VIRGINIA BEACH (WAVY) — Public schools in Virginia’s largest city are heading back to all virtual learning on Tuesday, just under a week after sending thousands of students back to physical classrooms.
A Virginia Beach school board member confirmed with 10 On Your Side that the district came to the decision after a special meeting on Monday. The transition will include students in Option 1 and 1 and last at least through the district’s Thanksgiving holiday.
The district says the decision was made after consulting with Virginia Department of Health and was “in the best interest of our students and staff.”
School buildings and administrative offices will only be available to students and families by appointment only starting Tuesday. Breakfast and lunch will still be provided via the drive by/pickup model, and the district says it’s working to help with childcare needs.
In an interview with 10 On Your Side last week, Superintendent Aaron Spence said the district was considered moving back to all-virtual if coronavirus metrics hit certain thresholds.
One of the “red zone” indicators is cases by date. With cases are up 33% in the city compared to last week, the put VBCPS in that higher risk zone. The city reported 200 cases on Monday alone, but the Virginia Department of Health said that figure included some cases that should have been reported over the weekend.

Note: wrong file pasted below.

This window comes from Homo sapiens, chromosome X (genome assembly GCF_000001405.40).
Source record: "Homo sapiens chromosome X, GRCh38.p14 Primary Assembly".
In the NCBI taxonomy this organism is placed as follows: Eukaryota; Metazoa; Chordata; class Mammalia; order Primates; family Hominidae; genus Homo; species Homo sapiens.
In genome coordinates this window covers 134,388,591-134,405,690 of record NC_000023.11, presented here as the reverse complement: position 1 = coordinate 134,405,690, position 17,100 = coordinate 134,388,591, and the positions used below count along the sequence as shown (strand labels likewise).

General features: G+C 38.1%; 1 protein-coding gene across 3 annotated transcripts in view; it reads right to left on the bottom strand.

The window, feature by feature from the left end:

As of Monday, another major indicator, Virginia Beach’s test positivity rate was 7.3%. That wasn’t enough to put in the red zone, but that rate has been steadily trending up and could reach 10% soon.
Virginia Beach’s case rate per capita also puts the district in the “red zone,” per CDC school reopening guidelines. Virginia Beach and Chesapeake are the only districts in Hampton Roads that are in the red zone for these metrics. Chesapeake also has a relatively high positivity rate at 8.6%, the highest in Hampton Roads. Chesapeake also recently reopened for more in-person students.
The district’s coronavirus case tracker lists 90 total cumulative cases since September 8, but shows 7 additional cases since that total was updated last week.
However, Spence said he didn’t believe the schools were the source of the cases, and infected people were coming from outside.
“We are not a spreader,” Spence said. “We don’t have any connected cases in our buildings right now. That means folks may be bringing it into our building; they are not getting from each other in the building.”
Research has found that school reopening has little effect on coronavirus spread if safety precautions are in place. The clusters that are reported have been mostly connected to older students at the high school level, NPR reports.
“We will continue to monitor the health metrics for the Eastern Virginia Region and will communicate with staff and families when we believe it is safe to return to face-to-face instruction,” said district spokesperson Sondra Woodward in a release to parents.
This is a breaking article and will be updated. For more on back to school plans in Hampton Roads, click the link below.
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